First, I'm going to address the issue of Blu-ray playback using my PC. Back in the end of 2008 I posted an article about problems I had playing Blu-rays with my PC. I had trouble because my hardware didn't comply with the software Blu-ray player's DRM technology. Programs like Cyberlink's PowerDVD and ArcSoft's TotalMedia Theater check if your hardware has a protected audio path (PAP) and if not, will decrease the audio bit depth and sample rate to 16 bits and 48kHz. My setup, which doesn't have a "protected path," is capable of 24-bit/192 kHz playback, so I was/am disappointed with this downgrade. Of course the purpose is to prevent piracy. The industry doesn't want to let someone capture the perfect bits and share them on the Internet, like they can with tracks from CDs (and DVDs, and with a bit of work, SACDs).
Two of our PCs connected to our home network are Blu-ray capable. Our HTPC in our family room has a BD-ROM drive and the PC in my office has a BD burner. The HTPC has my prototype audio equipment (8-channel DAC and Hypex Class-D amp modules) and it doesn't support PAP, so with ArcSoft's TMT3 the audio gets downgraded. The PC in my office has an ASUS soundcard that is PAP compliant, so TMT3 doesn't downgrade the audio there. ArcSoft has since been upgraded several generations and the current version is 6.5. I haven't bothered to upgrade because they still downgrade the audio, and I can't find any other advantage to upgrading.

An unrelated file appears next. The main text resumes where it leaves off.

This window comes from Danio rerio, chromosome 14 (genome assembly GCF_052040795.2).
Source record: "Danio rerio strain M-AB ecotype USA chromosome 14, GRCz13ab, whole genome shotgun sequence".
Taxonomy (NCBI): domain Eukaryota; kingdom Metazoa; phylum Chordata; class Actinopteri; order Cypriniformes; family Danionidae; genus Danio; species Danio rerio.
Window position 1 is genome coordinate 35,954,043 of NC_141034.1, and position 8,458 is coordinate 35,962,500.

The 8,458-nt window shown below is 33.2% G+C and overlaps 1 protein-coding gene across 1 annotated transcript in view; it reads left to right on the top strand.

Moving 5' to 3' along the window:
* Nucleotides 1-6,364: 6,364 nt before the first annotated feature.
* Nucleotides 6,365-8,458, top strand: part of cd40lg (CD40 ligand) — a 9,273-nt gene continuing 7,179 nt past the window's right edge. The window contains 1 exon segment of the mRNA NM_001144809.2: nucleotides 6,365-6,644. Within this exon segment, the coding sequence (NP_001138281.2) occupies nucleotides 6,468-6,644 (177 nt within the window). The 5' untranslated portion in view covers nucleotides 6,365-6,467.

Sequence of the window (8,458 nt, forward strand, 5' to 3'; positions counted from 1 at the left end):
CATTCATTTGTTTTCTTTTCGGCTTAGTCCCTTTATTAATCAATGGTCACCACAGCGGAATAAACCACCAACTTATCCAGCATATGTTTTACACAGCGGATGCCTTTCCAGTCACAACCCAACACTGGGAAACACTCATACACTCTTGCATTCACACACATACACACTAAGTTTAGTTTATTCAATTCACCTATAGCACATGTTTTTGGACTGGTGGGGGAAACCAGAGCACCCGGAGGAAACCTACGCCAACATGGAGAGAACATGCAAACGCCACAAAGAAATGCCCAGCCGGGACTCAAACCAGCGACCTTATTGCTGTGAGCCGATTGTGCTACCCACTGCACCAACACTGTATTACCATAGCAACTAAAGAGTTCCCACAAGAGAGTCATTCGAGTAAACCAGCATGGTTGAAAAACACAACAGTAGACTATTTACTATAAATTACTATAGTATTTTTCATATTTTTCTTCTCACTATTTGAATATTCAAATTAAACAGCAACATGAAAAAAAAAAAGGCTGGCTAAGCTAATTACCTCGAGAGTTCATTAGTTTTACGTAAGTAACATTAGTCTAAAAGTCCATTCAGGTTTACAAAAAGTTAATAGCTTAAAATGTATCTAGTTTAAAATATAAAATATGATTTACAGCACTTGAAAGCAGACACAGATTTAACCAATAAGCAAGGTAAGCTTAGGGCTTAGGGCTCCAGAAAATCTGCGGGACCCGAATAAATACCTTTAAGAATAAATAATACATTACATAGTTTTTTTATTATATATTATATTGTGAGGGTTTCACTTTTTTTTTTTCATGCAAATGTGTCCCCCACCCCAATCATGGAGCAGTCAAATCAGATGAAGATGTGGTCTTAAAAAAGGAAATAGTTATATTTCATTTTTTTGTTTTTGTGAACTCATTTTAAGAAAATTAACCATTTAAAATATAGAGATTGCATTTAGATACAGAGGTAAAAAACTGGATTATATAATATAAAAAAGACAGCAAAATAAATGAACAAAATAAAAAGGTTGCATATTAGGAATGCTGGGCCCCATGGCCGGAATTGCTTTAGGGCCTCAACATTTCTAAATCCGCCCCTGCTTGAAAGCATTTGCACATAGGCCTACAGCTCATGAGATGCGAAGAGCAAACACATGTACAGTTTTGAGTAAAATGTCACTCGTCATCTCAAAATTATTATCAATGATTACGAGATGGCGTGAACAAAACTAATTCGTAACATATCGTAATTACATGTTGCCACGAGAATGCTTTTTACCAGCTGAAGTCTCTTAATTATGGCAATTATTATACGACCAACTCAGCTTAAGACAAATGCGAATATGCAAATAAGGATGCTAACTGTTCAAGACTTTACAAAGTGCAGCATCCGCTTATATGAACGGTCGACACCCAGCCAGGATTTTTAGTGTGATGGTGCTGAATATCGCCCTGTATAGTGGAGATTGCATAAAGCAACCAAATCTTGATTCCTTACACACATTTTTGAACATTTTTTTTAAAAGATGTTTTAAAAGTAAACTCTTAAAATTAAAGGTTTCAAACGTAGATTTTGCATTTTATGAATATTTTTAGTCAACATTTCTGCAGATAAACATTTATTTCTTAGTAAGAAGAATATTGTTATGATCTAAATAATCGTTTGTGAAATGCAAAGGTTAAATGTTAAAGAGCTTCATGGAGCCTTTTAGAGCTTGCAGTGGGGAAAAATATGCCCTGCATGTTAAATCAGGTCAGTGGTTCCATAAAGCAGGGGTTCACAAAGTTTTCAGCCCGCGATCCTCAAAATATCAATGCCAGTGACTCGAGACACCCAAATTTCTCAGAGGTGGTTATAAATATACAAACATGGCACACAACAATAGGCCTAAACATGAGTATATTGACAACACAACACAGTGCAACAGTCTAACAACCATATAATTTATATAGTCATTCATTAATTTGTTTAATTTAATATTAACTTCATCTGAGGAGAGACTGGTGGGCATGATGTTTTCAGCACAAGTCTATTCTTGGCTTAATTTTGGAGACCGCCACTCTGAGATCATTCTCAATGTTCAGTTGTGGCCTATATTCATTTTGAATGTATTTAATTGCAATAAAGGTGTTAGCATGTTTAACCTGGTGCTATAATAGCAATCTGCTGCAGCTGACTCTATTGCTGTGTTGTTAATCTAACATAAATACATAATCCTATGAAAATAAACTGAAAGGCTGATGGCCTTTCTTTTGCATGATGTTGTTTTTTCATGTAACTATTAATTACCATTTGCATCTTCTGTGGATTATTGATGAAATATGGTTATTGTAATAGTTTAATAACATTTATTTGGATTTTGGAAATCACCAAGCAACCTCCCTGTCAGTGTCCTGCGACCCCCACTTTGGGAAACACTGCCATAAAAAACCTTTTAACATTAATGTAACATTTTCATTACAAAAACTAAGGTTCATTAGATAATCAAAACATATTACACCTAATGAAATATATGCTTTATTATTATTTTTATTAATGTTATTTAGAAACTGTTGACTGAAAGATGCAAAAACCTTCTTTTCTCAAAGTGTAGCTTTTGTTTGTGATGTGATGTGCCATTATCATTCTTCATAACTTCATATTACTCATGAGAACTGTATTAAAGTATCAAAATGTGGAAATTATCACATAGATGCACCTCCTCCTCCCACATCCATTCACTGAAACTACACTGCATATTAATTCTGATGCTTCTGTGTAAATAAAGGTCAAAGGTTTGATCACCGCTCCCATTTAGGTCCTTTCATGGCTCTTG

We prefer to watch Blu-rays in the family room because the HTPC is hooked up to a nice 47" flat screen HDTV and the audio system is very good. The PC in my office is connected to a 24" LCD monitor and even though the audio system in my office is pretty good, it's not nearly as good as the one in our family room. After a little research (HD to mkv ....the options are endless), I figured out how to play the main movie/feature of the Blu-rays with the HTPC (family room) without downgraded audio. If I ripped the video and audio from the Blu-ray disc and put the audio into a FLAC (free lossless audio codec) container and then merged the audio and video into an MKV file, I could use other players to watch my Blu-rays. Here's the trade-off: I could no longer just insert the Blu-ray disc into my BD drive, run TMT3 and navigate the menus to watch the movies and/or extras. Now I could only play the MKV file, just like I would with any other video file on my computer. At least the audio was no longer downgraded. So, when you extract the audio and video from a Blu-ray, you can choose to get the main feature and whatever extras, but they become separate audio/video files. So you can no longer use that nice Blu-ray menu to navigate the content on your disc. I decided I could live with that for the main feature. If I wanted to watch the extras, I could simply insert the Blu-ray disc in the drive and navigate the menus. Most of the time the audio quality isn't that great in the special features anyhow.